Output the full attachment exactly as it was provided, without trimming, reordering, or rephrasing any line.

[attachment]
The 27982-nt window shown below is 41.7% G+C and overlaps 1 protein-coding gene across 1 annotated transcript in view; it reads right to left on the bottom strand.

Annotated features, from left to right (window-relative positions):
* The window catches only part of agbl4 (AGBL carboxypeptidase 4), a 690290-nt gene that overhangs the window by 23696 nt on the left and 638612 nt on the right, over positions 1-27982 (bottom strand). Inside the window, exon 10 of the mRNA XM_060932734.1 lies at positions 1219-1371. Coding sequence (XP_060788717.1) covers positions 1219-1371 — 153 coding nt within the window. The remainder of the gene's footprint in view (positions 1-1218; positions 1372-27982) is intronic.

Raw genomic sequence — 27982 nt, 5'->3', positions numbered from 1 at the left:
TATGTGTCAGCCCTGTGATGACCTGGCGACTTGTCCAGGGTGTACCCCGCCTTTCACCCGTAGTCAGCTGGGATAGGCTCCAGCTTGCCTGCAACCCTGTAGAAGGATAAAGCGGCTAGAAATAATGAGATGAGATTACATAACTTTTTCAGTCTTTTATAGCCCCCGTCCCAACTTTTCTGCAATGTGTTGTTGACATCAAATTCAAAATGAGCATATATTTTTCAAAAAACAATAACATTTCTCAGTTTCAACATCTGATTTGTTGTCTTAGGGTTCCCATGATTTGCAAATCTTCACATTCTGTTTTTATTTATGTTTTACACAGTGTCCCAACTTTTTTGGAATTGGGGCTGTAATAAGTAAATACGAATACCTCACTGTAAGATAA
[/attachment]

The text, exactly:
The 27982-nt window shown below is 41.7% G+C and overlaps 1 protein-coding gene across 1 annotated transcript in view; it reads right to left on the bottom strand.

Annotated features, from left to right (window-relative positions):
* The window catches only part of agbl4 (AGBL carboxypeptidase 4), a 690290-nt gene that overhangs the window by 23696 nt on the left and 638612 nt on the right, over positions 1-27982 (bottom strand). Inside the window, exon 10 of the mRNA XM_060932734.1 lies at positions 1219-1371. Coding sequence (XP_060788717.1) covers positions 1219-1371 — 153 coding nt within the window. The remainder of the gene's footprint in view (positions 1-1218; positions 1372-27982) is intronic.

Raw genomic sequence — 27982 nt, 5'->3', positions numbered from 1 at the left:
TATGTGTCAGCCCTGTGATGACCTGGCGACTTGTCCAGGGTGTACCCCGCCTTTCACCCGTAGTCAGCTGGGATAGGCTCCAGCTTGCCTGCAACCCTGTAGAAGGATAAAGCGGCTAGAAATAATGAGATGAGATTACATAACTTTTTCAGTCTTTTATAGCCCCCGTCCCAACTTTTCTGCAATGTGTTGTTGACATCAAATTCAAAATGAGCATATATTTTTCAAAAAACAATAACATTTCTCAGTTTCAACATCTGATTTGTTGTCTTAGGGTTCCCATGATTTGCAAATCTTCACATTCTGTTTTTATTTATGTTTTACACAGTGTCCCAACTTTTTTGGAATTGGGGCTGTAATAAGTAAATACGAATACCTCACTGTAAGATAA